Re: [asa] Re: Reading Genesis theologically NOT historically

From: Cameron Wybrow <>
Date: Wed Oct 07 2009 - 00:17:10 EDT

Re: [asa] Re: Reading Genesis theologically NOT historicallyDennis:

We are agreed (finally, though it was like pulling teeth) that variation enters a population through mutation and hence through a change in one individual.

I also agree, as I have already indicated in a parenthetical remark (about more than one gene being required to produce most bodily structures) that a single "point mutation" would not likely cause a marked change in one individual. However, that is not relevant to my argument. Let us suppose that it would take an ensemble of genetic changes, whether occurring simultaneously or accumulating silently over many generations, to cause an okapi-like animal to have a six-inch longer neck. The point is, one now has a new creature, maybe only new in one or two respects, but still distinct (in a manner directly relevant to selection, and hence evolution) from a population that has stayed the same (regarding height and neck length) for, let's say, a thousand generations prior to that. And if this new creature becomes the platform for further neck growth (as classical neo-Darwinian writers have repeatedly asserted that it did, though you mysteriously don't seem to have read any of the passages where they have done so), then this new creature is what I mean by "the ancestor of the giraffe". Of course, this ancestor will have to mate with a shorter-necked okapi, and so that shorter-necked okapi is *also* the ancestor of the giraffe (which I never denied). And of course the giraffe has more remote ancestors, going back to reptiles and marine worms (which I also never denied). But I am speaking of the creature that started *the particular pathway from the okapi to the giraffe*. And that creature was an individual, not a population. All present-day giraffes therefore owe their existence to the existence of that unique individual. Had it not existed, they would not exist. (Or they would have come into existence later than they did, descended from a later mutant individual.) That is all that I was trying to say about the giraffe. Period. And I do not know a biologist living who would object to this account.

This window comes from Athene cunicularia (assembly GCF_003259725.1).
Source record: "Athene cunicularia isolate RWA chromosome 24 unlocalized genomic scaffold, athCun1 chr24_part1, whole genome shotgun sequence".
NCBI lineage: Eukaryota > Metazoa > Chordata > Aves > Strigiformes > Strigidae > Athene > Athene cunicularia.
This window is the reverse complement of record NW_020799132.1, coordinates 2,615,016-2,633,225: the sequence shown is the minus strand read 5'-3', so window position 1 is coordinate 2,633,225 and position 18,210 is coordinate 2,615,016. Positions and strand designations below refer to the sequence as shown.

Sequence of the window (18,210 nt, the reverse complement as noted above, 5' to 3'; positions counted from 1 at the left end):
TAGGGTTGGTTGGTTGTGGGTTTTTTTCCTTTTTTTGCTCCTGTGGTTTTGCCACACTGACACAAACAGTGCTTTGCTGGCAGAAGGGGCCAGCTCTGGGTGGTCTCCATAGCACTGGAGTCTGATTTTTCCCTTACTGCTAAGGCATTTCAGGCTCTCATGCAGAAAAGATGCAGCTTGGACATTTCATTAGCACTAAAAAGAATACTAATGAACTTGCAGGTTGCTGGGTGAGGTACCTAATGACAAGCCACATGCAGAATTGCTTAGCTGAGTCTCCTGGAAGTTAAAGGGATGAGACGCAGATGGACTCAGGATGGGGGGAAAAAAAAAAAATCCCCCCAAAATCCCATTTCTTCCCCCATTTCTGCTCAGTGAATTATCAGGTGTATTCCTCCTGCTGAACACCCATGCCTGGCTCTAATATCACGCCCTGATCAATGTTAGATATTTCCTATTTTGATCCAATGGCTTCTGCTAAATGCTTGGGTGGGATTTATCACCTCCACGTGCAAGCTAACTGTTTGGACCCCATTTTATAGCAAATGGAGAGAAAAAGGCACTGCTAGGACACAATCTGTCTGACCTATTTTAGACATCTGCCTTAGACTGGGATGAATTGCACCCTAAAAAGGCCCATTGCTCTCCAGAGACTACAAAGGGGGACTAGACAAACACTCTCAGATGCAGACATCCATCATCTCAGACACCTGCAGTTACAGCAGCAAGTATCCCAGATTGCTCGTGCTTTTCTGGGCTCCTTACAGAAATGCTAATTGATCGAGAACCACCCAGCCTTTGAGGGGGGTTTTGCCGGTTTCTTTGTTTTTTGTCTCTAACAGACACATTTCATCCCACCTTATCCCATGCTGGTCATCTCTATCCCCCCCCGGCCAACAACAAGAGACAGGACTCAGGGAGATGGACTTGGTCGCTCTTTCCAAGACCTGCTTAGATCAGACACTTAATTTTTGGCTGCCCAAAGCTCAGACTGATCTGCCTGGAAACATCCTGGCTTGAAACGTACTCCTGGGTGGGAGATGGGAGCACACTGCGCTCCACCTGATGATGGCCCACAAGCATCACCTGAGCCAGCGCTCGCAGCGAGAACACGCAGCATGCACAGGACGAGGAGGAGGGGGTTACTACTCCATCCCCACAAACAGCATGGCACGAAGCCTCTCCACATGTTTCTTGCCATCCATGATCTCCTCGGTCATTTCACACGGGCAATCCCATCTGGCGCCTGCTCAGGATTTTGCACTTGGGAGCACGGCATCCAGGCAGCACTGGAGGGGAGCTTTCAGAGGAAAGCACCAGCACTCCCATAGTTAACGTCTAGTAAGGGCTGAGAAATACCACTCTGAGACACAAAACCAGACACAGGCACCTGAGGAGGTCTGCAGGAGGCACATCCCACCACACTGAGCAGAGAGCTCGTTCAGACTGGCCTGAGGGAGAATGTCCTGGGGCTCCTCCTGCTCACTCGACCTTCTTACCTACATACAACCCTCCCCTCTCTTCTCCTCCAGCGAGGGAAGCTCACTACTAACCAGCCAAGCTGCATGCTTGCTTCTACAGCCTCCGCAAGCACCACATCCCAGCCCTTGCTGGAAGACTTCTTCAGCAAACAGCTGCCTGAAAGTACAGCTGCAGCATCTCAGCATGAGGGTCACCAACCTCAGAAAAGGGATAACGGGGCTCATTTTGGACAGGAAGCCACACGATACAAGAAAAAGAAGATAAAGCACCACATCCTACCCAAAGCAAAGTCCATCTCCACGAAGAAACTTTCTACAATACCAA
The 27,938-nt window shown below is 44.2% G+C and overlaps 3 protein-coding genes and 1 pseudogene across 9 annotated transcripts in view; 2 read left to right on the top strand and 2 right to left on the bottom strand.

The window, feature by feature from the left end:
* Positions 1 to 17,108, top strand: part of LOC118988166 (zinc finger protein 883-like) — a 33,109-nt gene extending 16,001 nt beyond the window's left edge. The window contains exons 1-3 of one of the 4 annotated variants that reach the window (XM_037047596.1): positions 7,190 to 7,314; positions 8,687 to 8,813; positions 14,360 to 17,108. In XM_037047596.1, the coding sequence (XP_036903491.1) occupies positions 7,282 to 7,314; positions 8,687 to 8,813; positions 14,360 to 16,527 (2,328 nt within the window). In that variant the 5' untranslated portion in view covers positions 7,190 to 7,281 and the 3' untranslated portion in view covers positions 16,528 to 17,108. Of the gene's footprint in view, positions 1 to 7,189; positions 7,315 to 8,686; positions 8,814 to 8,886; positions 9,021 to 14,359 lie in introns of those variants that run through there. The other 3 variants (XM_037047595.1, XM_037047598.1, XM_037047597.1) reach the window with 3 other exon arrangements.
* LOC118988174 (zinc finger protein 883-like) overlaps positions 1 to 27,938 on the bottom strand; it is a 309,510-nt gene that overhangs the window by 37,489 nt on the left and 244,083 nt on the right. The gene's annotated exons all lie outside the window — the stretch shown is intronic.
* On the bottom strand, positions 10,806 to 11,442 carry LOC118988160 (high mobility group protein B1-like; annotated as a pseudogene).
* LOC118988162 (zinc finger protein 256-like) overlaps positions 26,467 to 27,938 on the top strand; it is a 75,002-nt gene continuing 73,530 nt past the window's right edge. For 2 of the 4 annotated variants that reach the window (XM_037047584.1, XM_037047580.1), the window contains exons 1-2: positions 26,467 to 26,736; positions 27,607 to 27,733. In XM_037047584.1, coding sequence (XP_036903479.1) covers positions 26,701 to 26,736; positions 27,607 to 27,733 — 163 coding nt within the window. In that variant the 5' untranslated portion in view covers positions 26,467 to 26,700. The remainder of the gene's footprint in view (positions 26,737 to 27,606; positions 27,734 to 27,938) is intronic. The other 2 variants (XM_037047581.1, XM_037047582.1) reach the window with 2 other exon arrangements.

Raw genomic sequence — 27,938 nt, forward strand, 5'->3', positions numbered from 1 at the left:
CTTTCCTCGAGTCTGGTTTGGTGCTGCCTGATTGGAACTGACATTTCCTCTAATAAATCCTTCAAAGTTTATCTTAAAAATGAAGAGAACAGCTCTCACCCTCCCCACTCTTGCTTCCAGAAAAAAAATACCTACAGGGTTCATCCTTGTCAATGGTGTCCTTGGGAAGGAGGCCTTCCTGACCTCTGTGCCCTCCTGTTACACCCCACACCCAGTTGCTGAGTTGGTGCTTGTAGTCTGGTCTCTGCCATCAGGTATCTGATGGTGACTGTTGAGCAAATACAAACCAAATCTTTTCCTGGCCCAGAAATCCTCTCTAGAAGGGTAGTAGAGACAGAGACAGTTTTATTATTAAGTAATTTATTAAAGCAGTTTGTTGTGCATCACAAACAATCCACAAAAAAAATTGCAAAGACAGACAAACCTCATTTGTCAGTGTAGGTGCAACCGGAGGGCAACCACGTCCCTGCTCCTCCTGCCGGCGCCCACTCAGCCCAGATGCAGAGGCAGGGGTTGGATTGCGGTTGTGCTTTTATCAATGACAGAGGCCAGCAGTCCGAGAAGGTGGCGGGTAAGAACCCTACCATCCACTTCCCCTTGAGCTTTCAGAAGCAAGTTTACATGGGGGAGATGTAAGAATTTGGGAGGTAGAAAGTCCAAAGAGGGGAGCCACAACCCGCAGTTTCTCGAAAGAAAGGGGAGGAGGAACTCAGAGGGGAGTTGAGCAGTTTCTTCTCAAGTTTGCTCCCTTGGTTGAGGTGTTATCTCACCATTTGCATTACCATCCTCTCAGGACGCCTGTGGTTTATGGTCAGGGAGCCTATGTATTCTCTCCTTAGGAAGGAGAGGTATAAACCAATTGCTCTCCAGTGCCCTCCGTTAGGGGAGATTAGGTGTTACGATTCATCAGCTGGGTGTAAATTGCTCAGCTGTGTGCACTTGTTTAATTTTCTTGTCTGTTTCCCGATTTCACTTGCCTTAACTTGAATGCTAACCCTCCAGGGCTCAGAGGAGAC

If you disagree with the above, then let's end the discussion here. But if you agree with the above, and if you are so inclined, apply this reasoning to the genus Homo, or the species Homo sapiens, and tell me why similar reasoning would not apply. Granting entirely that modern humans have genes in them going back to many near and far sources, why is it not the case that certain *individual traits* necessary to being human would *first* have appeared in a particular individual, before spreading into a population, such that if that individual had died before reproducing, Homo or Homo sapiens would not have come into being? If you can answer as Isaac Asimov or Carl Sagan would answer, i.e., with a lucid plain-language explanation that employs an absolute minimum of "shop talk" while still remaining scientifically accurate, please do so. And, like them, please spare me the homework assignments. This is a discussion group, not a credit course. It is therefore a good opportunity for scientists like yourself to practice the art of public communication.


  ----- Original Message -----
  From: Dennis Venema
  To: Cameron Wybrow ; asa
  Sent: Tuesday, October 06, 2009 10:32 PM
  Subject: Re: [asa] Re: Reading Genesis theologically NOT historically

  Cameron, what I am objecting to is your erroneous thinking about how "traits" work genetically and how speciation works. Yes, variation enters a population through mutation and within an individual. No, continuous traits are not controlled by single genes, nor would a single mutation be likely to cause such a marked change in one individual. No, populations do not derive from single ancestors or ancestral pairs, except in the rarest of cases.

  Again, an introductory text on genetics, with reference to the population genetics and quantitative genetics sections, would be advised.

  Any progress on that paper?

  On 06/10/09 5:01 PM, "Cameron Wybrow" <> wrote: